If you a job Seeker I am sure you have had all the advice on how to ace your interview with a grand CV. Strong formatting, plenty of organization and inclusion of all of your relevant work history and experience are all musts. What you don’t see often, however, are those examples of truly horrible, awful, just plain old bad resumes. Here is an example:
The Bad Resume:
I want to be successful and move up in my career to make a lot of money.
Salesperson, TV Depot, Los Angeles, California
Hired and managed employees
Class of 2016
Class of 1999
Skiing, swimming, archery, traveling
References Available Upon Request
The Resume Breakdown
The resume header is uninspiring from a design aspect; it also lacks relevant contact details. Your header will be the first and most accessible piece of information on any resume. Be sure it contains your name, address, phone number and email contact details.
An objective statement should be succinct, relevant and help the interviewer or hiring manager understand your goals and motivation for applying for the specific position. An improvement on this “bad” objective statement could look something like:
To use my experience as a sales manager and knowledge gained through my bachelor’s degree in marketing to earn a marketing job from a major electronics development company.
Also, did anyone catch the misspelling in the word “successful”? Typos in a resume are a major red flag for an employer and are inexcusable for anyone with spell check or that professes to have superior “attention to detail” skills.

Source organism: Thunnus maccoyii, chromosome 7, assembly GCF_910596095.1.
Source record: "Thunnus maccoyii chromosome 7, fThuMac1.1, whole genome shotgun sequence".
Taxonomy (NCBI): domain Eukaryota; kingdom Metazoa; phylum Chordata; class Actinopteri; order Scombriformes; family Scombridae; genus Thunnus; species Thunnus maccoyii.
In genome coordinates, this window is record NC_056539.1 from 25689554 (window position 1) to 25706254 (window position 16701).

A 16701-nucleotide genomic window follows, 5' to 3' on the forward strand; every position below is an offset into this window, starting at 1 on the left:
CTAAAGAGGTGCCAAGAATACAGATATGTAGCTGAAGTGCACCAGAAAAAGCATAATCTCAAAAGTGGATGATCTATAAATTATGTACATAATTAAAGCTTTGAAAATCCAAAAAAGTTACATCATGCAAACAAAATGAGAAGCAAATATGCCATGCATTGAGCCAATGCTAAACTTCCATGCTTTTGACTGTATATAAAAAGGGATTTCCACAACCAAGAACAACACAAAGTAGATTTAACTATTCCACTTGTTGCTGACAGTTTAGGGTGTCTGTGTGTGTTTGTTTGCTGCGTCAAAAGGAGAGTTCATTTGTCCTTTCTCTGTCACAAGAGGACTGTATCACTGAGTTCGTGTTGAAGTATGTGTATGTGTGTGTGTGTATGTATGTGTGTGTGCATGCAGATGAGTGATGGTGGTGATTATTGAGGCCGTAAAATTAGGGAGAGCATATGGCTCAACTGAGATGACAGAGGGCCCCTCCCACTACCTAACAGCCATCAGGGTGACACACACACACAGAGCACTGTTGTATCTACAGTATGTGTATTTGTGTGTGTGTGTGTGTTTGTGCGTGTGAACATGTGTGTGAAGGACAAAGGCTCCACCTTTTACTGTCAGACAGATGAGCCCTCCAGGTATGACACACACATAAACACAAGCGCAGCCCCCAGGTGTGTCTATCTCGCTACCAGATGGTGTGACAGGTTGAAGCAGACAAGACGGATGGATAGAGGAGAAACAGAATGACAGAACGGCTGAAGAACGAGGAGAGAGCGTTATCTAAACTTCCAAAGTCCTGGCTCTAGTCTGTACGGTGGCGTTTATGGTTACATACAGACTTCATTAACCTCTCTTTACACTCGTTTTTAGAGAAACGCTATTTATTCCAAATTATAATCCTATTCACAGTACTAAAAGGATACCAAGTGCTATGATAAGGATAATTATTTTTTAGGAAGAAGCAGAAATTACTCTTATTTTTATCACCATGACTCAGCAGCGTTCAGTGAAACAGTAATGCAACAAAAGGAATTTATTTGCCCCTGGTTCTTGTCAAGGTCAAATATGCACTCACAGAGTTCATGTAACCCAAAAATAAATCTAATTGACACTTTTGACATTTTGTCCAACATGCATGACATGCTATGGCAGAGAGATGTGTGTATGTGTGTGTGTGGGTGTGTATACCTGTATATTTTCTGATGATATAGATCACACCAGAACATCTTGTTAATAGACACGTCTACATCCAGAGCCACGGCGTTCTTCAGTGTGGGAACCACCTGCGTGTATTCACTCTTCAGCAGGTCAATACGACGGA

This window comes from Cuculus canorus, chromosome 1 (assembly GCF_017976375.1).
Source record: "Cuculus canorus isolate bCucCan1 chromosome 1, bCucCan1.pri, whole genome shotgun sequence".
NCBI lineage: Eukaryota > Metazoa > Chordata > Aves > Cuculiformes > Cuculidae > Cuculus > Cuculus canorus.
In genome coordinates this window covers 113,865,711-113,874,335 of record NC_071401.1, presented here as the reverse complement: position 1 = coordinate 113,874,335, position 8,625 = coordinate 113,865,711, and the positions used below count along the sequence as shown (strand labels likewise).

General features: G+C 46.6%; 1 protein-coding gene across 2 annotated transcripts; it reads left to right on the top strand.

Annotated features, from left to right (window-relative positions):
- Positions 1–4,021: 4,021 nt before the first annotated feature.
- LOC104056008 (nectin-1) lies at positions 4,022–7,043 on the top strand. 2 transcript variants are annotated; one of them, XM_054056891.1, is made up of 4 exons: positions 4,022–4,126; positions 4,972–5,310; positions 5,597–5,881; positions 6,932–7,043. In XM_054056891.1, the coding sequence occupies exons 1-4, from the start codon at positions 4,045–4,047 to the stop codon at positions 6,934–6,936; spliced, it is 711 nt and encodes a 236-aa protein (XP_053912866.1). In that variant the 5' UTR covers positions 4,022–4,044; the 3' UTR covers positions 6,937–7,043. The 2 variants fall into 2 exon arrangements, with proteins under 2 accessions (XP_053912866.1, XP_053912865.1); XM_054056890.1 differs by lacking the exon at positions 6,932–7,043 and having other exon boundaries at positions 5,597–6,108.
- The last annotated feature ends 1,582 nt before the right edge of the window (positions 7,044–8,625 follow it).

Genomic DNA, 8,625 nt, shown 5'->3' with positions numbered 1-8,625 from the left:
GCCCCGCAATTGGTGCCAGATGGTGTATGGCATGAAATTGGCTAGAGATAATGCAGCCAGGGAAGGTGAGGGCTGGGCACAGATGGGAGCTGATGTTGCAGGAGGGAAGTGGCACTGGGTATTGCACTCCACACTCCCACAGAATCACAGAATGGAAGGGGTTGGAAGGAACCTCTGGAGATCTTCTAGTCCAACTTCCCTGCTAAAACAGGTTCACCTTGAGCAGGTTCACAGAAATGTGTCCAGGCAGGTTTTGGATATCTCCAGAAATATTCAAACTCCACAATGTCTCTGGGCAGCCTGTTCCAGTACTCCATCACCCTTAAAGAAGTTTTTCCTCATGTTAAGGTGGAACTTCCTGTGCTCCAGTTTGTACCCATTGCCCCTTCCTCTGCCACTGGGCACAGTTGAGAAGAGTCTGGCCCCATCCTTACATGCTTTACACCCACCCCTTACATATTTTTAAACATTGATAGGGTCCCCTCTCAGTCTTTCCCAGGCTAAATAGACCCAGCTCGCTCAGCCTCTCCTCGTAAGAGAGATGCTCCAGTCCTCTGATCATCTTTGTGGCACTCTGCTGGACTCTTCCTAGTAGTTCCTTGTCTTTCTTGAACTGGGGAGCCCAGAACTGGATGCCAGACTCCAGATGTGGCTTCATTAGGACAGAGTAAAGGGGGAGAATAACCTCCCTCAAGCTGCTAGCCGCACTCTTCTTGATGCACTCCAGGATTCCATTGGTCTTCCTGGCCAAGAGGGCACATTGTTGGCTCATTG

Listing your prior job responsibilities in the experience portion of your resume isn’t an effective method for communication just why you’re the right candidate for the position. Be sure to use active sentences and highlight your relevant accomplishments. A great example of better wording here would have been: “Effectively managed team of team of salespeople resulting in exceeding sales goals for 12 months running.”
Where to begin on this section? While your education background is important, it shouldn’t be the focus of your CV, especially if you have less than stellar results to show from your endeavors. Here are a few areas where this resume was particularly bad:
- If you choose to use abbreviations in your resume, be sure they are standard across your resume
- If your GPA isn’t going to make the grade, it’s best to leave it off entirely.
- Unless it’s your highest level of education, the name of your high school, or the fact that you obtained a diploma, isn’t relevant and shouldn’t be included on your resume.
Hobbies are a much-contested area when it comes to specifics on your resume. The general rule of thumb in today’s modern job market is that if it isn’t relevant to your profession or the position you’re applying for, exclude them. Instead, focus on professional certifications or list out community service activities you participate in to show an extra level of involvement and dedication.
Most modern hiring managers know that if they want to see your references they should ask the individual candidate. Including the tired “references available upon request” line takes up valuable resume space that could be used for extolling your virtues as a candidate.
A resume should be short, informative snapshots of your skills and experience. Irrelevant or unprofessional information should be avoided at all costs. Beware of typos. Give your resume one or more proofreads before hitting send and consider asking a trusted friend or advisor to take a second look. You only get one chance to make a great first impression; so be sure a bad resume doesn’t tank your chances at scoring that job or career.
Next time make sure your CV is grand!!!
By Jane Daniel
Communication Officer –Jobsikaz Afrique
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